Everywhere I look lately, I see the status quo for girls being redefined in a really great way. Girls have more opportunities and are recognized for the diverse and unique individuals they are. Even toy companies are now changing the way girls interact with things previously thought of as “girlie,” like Princesses and the color pink. As the dad of a spunky daughter with diverse and contrasting interests and sensibilities (like all girls I suspect,) I love the trend. Can she wear a tiara and simultaneously dream of one day becoming an engineer, or an architect, or a scientist? Of course. And more and more the world around her is supporting these kinds of ideas.
While some dads might not agree with me, even right here at Babble, I see the trend in engineering toys marketing specifically for girls as a positive. Even if toy companies haven’t achieved complete gender equality yet (has the rest of the world?) how can anything that encourages girls to explore new fields that have traditionally been closed to them be bad? If “pink” LEGO’s, as in the LEGO Disney Princess line, are expanding their minds in terms of how they see themselves as builders and engineers, then who cares if the LEGOs are pink? More colors for the rest of us I say. It’s about time we had some lavender bricks! The important thing is if parents that wouldn’t normally buy LEGO sets for girls wind up putting them into the hands of their daughters, whether they’re pink, blue, or plaid, we’re more likely to end up with more girls who can build and dream and conceive of things they wouldn’t have without them.
Where are these trends for girls all leading? I’m not sure, but I’m certain it’s a place and mindset that’s better than where we came from. I love that my daughter sees no reason that her name couldn’t one day be listed alongside Frank Gehry or Frank Lloyd Wright or Thomas Edison or Alexander Graham Bell if that’s what she decides she wants. As my fellow Disney Dads blogger Dr. Kelly Flanagan puts it, “Women can be kingdom builders, too. All by themselves.” I am certain my daughter could build anything she wants — whether it’s a building or a city or a fashion empire or a veterinary practice. Anything is possible.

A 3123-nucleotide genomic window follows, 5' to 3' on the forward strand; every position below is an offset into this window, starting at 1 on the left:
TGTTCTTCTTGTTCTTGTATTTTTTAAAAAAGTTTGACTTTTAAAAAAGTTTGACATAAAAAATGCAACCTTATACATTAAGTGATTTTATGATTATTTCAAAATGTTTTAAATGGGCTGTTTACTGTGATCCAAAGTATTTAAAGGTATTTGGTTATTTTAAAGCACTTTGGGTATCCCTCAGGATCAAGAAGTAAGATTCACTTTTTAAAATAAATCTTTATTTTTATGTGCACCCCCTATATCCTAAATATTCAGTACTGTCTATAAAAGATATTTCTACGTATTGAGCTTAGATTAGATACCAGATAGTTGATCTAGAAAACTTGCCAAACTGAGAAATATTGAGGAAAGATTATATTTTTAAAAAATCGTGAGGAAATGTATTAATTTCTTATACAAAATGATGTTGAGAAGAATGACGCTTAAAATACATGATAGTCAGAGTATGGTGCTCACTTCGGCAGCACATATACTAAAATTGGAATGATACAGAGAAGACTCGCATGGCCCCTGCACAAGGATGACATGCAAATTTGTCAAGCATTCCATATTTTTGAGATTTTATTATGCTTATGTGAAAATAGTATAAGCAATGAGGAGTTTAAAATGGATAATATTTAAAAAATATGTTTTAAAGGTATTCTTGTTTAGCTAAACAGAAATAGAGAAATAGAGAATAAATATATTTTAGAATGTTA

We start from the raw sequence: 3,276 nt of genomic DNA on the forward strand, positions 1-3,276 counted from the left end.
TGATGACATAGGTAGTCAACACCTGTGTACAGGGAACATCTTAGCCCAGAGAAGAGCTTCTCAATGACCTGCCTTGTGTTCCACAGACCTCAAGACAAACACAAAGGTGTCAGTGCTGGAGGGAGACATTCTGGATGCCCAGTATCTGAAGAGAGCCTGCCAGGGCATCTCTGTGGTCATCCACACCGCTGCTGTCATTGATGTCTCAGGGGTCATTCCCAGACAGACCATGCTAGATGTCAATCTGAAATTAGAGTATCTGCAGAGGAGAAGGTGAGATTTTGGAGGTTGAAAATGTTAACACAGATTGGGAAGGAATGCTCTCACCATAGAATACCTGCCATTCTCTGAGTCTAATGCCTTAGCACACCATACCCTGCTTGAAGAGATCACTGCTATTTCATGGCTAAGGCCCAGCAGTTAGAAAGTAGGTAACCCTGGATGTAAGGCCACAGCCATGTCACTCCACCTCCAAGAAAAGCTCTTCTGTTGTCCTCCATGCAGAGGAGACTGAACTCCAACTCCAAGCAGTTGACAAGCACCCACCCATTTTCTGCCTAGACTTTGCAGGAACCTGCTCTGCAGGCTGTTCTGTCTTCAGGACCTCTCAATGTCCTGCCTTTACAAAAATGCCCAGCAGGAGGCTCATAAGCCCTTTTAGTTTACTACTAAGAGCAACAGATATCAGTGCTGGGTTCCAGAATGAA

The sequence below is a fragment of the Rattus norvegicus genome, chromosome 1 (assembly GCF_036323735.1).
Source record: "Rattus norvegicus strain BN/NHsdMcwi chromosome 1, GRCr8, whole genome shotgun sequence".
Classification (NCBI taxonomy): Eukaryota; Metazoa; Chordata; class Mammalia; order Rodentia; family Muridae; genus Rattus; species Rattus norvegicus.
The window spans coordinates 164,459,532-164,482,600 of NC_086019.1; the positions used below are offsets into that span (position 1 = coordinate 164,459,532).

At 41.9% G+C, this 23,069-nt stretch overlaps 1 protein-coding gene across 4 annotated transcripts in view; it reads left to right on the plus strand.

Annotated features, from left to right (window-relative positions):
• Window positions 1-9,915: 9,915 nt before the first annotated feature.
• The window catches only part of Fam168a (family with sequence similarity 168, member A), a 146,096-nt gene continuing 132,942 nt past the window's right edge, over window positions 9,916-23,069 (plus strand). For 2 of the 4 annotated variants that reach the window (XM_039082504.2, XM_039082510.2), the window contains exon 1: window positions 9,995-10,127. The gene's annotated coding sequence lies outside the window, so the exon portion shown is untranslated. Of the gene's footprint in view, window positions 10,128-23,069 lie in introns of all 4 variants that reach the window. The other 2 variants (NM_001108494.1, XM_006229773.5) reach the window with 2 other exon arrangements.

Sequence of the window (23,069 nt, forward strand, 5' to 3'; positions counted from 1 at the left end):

My hope is that my daughter never misses out on being able to see the limitless possibilities for herself. Luckily for her, she has a mom who is also a strong, independently-minded IT director, managing multi-million dollar projects for major technology companies (i.e. not your typical old-fashioned woman). Being in the industry, my wife Cassie knows there are a lot of fields out there yearning for more women to enter them or are at least rife with opportunities for women who decide to go that route. And she’s so right. Studies show that the top Fortune 500 companies with enough insight to include female directors on their boards are doing markedly better than those who don’t. Hopefully, more and more companies will see the wisdom in workplace diversity, not as a mandate for gender equity, but as a tactically smart business decision that values the contribution of intelligent women everywhere.
And while the guest service, fashion, cooking, and writing industries, all once dominated by men, have yielded to many powerful women (J.K. Rowling didn’t use her full name because her publisher worried it wouldn’t appeal to boys), the fields of science and mathematics are still seen as largely mens’ fields. This despite the fact that women have contributed enormously to these fields over the centuries (Augusta Ada King, Countess of Lovelace was not only royalty, but was the first person to write a computer program back in 1842!). But this dearth of women contributors is not just a gender equity problem (although that is still a major hurdle). Perceptions of these roles in the media and elsewhere have not made them female friendly. In the United States, being a female scientist isn’t necessarily “cool.” So when a company like LEGO puts out toys that have traditionally appealed to boys, and makes them appeal to girls, that’s a win-win in my book!
I’m pleased as punch that my daughter dreams big. I want her to dream big! Ideas about what are “appropriate” careers for children based on gender or ethnicity only stifle the possibilities. Did someone tell a young Barack Obama that people of African heritage can’t become president? Did someone tell Jeremy Lin that Asians who go to Harvard will never make it in the NBA? Did someone tell Danica Patrick that women don’t drive in NASCAR? Is anyone going to tell my daughter that because she’s female and of Asian descent she is limited? The answer is probably yes. And like the others, I’m pretty sure Emma will decide not to listen.